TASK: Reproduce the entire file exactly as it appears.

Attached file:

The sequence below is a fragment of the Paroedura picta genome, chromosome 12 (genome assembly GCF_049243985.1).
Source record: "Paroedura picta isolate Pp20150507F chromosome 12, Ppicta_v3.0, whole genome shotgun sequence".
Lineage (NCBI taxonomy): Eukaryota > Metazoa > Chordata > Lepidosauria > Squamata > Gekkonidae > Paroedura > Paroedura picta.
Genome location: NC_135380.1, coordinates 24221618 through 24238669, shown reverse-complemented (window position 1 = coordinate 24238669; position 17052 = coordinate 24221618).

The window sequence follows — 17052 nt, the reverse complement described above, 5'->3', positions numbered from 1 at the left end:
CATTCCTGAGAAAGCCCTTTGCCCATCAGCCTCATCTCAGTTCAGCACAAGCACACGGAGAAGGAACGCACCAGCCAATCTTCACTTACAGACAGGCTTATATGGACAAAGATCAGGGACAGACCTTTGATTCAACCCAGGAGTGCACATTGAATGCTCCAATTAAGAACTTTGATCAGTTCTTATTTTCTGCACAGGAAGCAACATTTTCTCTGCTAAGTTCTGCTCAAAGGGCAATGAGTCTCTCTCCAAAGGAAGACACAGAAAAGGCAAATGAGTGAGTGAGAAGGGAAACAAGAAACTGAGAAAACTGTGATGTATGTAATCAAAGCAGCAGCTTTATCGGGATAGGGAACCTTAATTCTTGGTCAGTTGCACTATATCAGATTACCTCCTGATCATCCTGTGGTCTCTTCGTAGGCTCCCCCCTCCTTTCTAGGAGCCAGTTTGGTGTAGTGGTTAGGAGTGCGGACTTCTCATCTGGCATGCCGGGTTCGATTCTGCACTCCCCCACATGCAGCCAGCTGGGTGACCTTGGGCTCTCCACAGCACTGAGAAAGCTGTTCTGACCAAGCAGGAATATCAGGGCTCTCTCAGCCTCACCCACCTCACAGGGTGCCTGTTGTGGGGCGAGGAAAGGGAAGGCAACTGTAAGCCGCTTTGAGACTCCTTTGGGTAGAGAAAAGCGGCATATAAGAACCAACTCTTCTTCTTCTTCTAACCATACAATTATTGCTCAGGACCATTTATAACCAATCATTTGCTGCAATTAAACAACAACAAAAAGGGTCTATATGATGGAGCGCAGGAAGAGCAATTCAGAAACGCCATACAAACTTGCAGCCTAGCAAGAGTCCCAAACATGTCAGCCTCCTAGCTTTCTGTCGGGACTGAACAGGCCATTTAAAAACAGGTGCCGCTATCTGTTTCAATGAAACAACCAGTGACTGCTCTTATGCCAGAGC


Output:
The sequence below is a fragment of the Paroedura picta genome, chromosome 12 (genome assembly GCF_049243985.1).
Source record: "Paroedura picta isolate Pp20150507F chromosome 12, Ppicta_v3.0, whole genome shotgun sequence".
Lineage (NCBI taxonomy): Eukaryota > Metazoa > Chordata > Lepidosauria > Squamata > Gekkonidae > Paroedura > Paroedura picta.
Genome location: NC_135380.1, coordinates 24221618 through 24238669, shown reverse-complemented (window position 1 = coordinate 24238669; position 17052 = coordinate 24221618).

The window sequence follows — 17052 nt, the reverse complement described above, 5'->3', positions numbered from 1 at the left end:
CATTCCTGAGAAAGCCCTTTGCCCATCAGCCTCATCTCAGTTCAGCACAAGCACACGGAGAAGGAACGCACCAGCCAATCTTCACTTACAGACAGGCTTATATGGACAAAGATCAGGGACAGACCTTTGATTCAACCCAGGAGTGCACATTGAATGCTCCAATTAAGAACTTTGATCAGTTCTTATTTTCTGCACAGGAAGCAACATTTTCTCTGCTAAGTTCTGCTCAAAGGGCAATGAGTCTCTCTCCAAAGGAAGACACAGAAAAGGCAAATGAGTGAGTGAGAAGGGAAACAAGAAACTGAGAAAACTGTGATGTATGTAATCAAAGCAGCAGCTTTATCGGGATAGGGAACCTTAATTCTTGGTCAGTTGCACTATATCAGATTACCTCCTGATCATCCTGTGGTCTCTTCGTAGGCTCCCCCCTCCTTTCTAGGAGCCAGTTTGGTGTAGTGGTTAGGAGTGCGGACTTCTCATCTGGCATGCCGGGTTCGATTCTGCACTCCCCCACATGCAGCCAGCTGGGTGACCTTGGGCTCTCCACAGCACTGAGAAAGCTGTTCTGACCAAGCAGGAATATCAGGGCTCTCTCAGCCTCACCCACCTCACAGGGTGCCTGTTGTGGGGCGAGGAAAGGGAAGGCAACTGTAAGCCGCTTTGAGACTCCTTTGGGTAGAGAAAAGCGGCATATAAGAACCAACTCTTCTTCTTCTTCTAACCATACAATTATTGCTCAGGACCATTTATAACCAATCATTTGCTGCAATTAAACAACAACAAAAAGGGTCTATATGATGGAGCGCAGGAAGAGCAATTCAGAAACGCCATACAAACTTGCAGCCTAGCAAGAGTCCCAAACATGTCAGCCTCCTAGCTTTCTGTCGGGACTGAACAGGCCATTTAAAAACAGGTGCCGCTATCTGTTTCAATGAAACAACCAGTGACTGCTCTTATGCCAGAGC